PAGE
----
In one preferred embodiment the present invention relates to one or more antigenic peptides or antigenic polypeptides comprising a sequence encoded by the plasmid cp26 (NC_006128) of Borrelia garinii PBi, or to one or more MHC-peptide complexes or MHC multimers, comprising one or more such antigenic peptides.

In another preferred embodiment the present invention relates to one or more antigenic peptides or antigenic polypeptides comprising a sequence encoded by variable plasmid segments not finally assembled to whole plasmids of Borrelia garinii PBi, or to one or more MHC-peptide complexes or MHC multimers, comprising one or more such antigenic peptides. These variable plasmid segments not finally assembled to whole plasmids can in one preferred embodiment be selected from the group consisting of NT_108239, NT_108263, NT_108262, NT_108261, NT_108260, NT_108259, NT_108258, NT_108257, NT_108256, NT_108255, NT_108254, NT_108253 NT_108252, NT_108251, NT_108250, NT_108249, NT_108248, NT_108247, NT_108246, NT_108245, NT_108244, NT_108243, NT_108242, NT_108241, NT_108240, NT_108238, NT_108237, NT_108236, NT_108235, NT_108234, NT_108233, NT_108232, NT_108231, NT_108230, NT_108229, NT_108228 and NT_108227.

In yet another embodiment the present invention relates to one or more antigenic peptides or antigenic polypeptides, optionally comprised in one or more MHC-peptide complexes or MHC multimers, where the antigenic peptides or antigenic polypeptides comprise a sequence encoded by a Borrelia genome and/or plasmid from one or more of the Borrelia species or subspecies: Borrelia anserina, Borrelia barbouri, Borrelia afzelii, Borrelia afzelii ACA-1, Borrelia afzelii K78, Borrelia afzelii PKo, Borrelia andersonii, Borrelia bissettii, Borrelia burgdorferi, Borrelia burgdorferi 118a, Borrelia burgdorferi 156a, Borrelia burgdorferi 29805, Borrelia burgdorferi 64b, Borrelia burgdorferi 72a, Borrelia burgdorferi 80a, Borrelia burgdorferi 94a, Borrelia burgdorferi B31, Borrelia burgdorferi Bo126, Borrelia burgdorferi CA-11.2a, Borrelia burgdorferi WI91-23, Borrelia burgdorferi ZS7, Borrelia californiensis, Borrelia garinii, Borrelia garinii PBi, Borrelia garinii PBr, Borrelia genomosp. 1, Borrelia genomosp. 2, Borrelia japonica, Borrelia lusitaniae, Borrelia spielmanii, Borrelia spielmanii A14S, Borrelia tanukii, Borrelia turdi, Borrelia valaisiana, Borrelia valaisiana VS116, Candidatus Borrelia texasensis, Borrelia sp. AA4Pool, Borrelia sp. AI-1, Borrelia sp. B31, Borrelia sp. BC-1, Borrelia sp. CA1133, Borrelia sp. CA1176, Borrelia sp. CA128, Borrelia sp. CA13, Borrelia sp. CA134, Borrelia sp. CA142, Borrelia sp. CA20, Borrelia sp. CA22, Borrelia sp. CA27, Borrelia sp. CA28, Borrelia sp. CA29, Borrelia sp. CA31, Borrelia sp. CA33, Borrelia sp. CA370, Borrelia sp. CA372, Borrelia sp. CA378, Borrelia sp. CA388, Borrelia sp. CA393, Borrelia sp. CA394, Borrelia sp. CA395, Borrelia sp. CA399, Borrelia sp. CA400, Borrelia sp. CA401, Borrelia sp. CA402, Borrelia sp. CA404, Borrelia sp. CA411, Borrelia sp. CA426, Borrelia sp. CA443, Borrelia sp. CA446, Borrelia sp. CA448, Borrelia sp. CA462, Borrelia sp. CA468, Borrelia sp. CA502, Borrelia sp. CA504, Borrelia sp. CA507, Borrelia sp. CA547, Borrelia sp. CA552, Borrelia sp. CA8, Borrelia sp. D22, Borrelia sp. D35, Borrelia sp. FD-1, Borrelia sp. FL18, Borrelia sp. FL27, Borrelia sp. FL35, Borrelia sp. FL42, Borrelia sp. HN6, Borrelia sp. HN7, Borrelia sp. HN8, Borrelia sp. HNM13, Borrelia sp. HNM14, Borrelia sp. HNM19, Borrelia sp. IA1, Borrelia sp. Ir-3519, Borrelia sp. Ir-4721, Borrelia sp. Ir-4812, Borrelia sp. Ir-5215, Borrelia sp. LV5, Borrelia sp. MI-2, Borrelia sp. MI-5, Borrelia sp. MI-6, Borrelia sp. MI-8, Borrelia sp. MI-9, Borrelia sp. MOD-1, Borrelia sp. MOD-5, Borrelia sp. MOK-3a, Borrelia sp. MOS-1b, Borrelia sp. NE49, Borrelia sp. NE581, Borrelia sp. PHaP, Borrelia sp. PSigII, Borrelia sp. SCGT-10, Borrelia sp. SCGT-8a, Borrelia sp. SCI-2, Borrelia sp. SCW-30h, Borrelia sp. SI-1, Borrelia sp. SI-10, Borrelia sp. SM-1, Borrelia sp. SV1, Borrelia sp. W97F51, Borrelia sp. Z41293, Borrelia sp. Z41493, Borrelia coriaceae, Borrelia crocidurae, Borrelia duttonii, Borrelia duttonii Ly, Borrelia hermsii, Borrelia hermsii DAH, Borrelia hispanica, Borrelia lonestari, Borrelia miyamotoi, Borrelia parkeri, Borrelia persica, Borrelia recurrentis, Borrelia recurrentis A1, Borrelia sinica, Borrelia theileri, Borrelia turcica, Borrelia turicatae, Borrelia turicatae 91E135, Borrelia sp., Borrelia sp. ‘Lake Gaillard’, Borrelia sp. 000133, Borrelia sp. 010298, Borrelia sp. 10MT, Borrelia sp. 5145, Borrelia sp. 57Nsk, Borrelia sp. 5MT, Borrelia sp. 6T04-2, Borrelia sp. BR, Borrelia sp. BR 2007, Borrelia sp. C5-N52, Borrelia sp. CB-A1, Borrelia sp. CB-A11, Borrelia sp. CB-A3, Borrelia sp. EFL-S0100110, Borrelia sp. IK/23, Borrelia sp. IM/16, Borrelia sp. IM/19, Borrelia sp. KR1, Borrelia sp. KR3, Borrelia sp. LB-2001, Borrelia sp. LB-M56, Borrelia sp. LB-W100, Borrelia sp. MK-N61, Borrelia sp. NR-N8, Borrelia sp. OkME1, Borrelia sp. PAnz, Borrelia sp. PJes, Borrelia sp. PMai, Borrelia sp. PMew, Borrelia sp. R57, Borrelia sp. strain Spain, Borrelia sp. TA1, Borrelia sp. TM, Borrelia sp. TM1 and Borrelia sp. TM2. These peptides can e.g. be 8 mers, 9 mers, 10 mers, 11 mers, 12 mers, 13 mers, 14 mers, 15 mers or 16 mers.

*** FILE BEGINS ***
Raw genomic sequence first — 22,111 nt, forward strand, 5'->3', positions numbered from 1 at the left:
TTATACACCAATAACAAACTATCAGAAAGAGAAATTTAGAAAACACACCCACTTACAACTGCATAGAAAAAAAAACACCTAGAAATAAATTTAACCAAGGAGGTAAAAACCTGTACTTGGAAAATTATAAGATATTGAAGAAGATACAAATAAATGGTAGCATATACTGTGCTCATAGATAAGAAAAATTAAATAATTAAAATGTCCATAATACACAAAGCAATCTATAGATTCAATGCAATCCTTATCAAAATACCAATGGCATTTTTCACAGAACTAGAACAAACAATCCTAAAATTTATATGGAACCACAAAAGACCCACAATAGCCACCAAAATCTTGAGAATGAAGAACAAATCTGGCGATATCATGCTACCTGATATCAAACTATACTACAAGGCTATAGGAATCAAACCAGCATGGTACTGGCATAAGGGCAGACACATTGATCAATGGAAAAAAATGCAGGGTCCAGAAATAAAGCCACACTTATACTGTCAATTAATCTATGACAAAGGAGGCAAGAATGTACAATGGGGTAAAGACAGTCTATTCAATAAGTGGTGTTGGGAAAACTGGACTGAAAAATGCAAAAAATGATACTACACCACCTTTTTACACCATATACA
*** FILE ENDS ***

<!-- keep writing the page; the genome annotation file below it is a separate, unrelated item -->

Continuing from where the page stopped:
Borrelia Proteome

In another preferred embodiment the present invention relates to one or more antigenic peptides or antigenic polypeptides comprising a fragment of the sequence from one or more proteins from Borrelia bulgdorferi B31, or to one or more MHC-peptide complexes or MHC multimers, comprising one or more such antigenic peptides. The one or more proteins can be selected from the proteins listed in FIG. 27 and FIG. 38. These fragments can e.g. be 8 mers, 9 mers, 10 mers, 11 mers, 12 mers, 13 mers, 14 mers, 15 mers or 16 mers.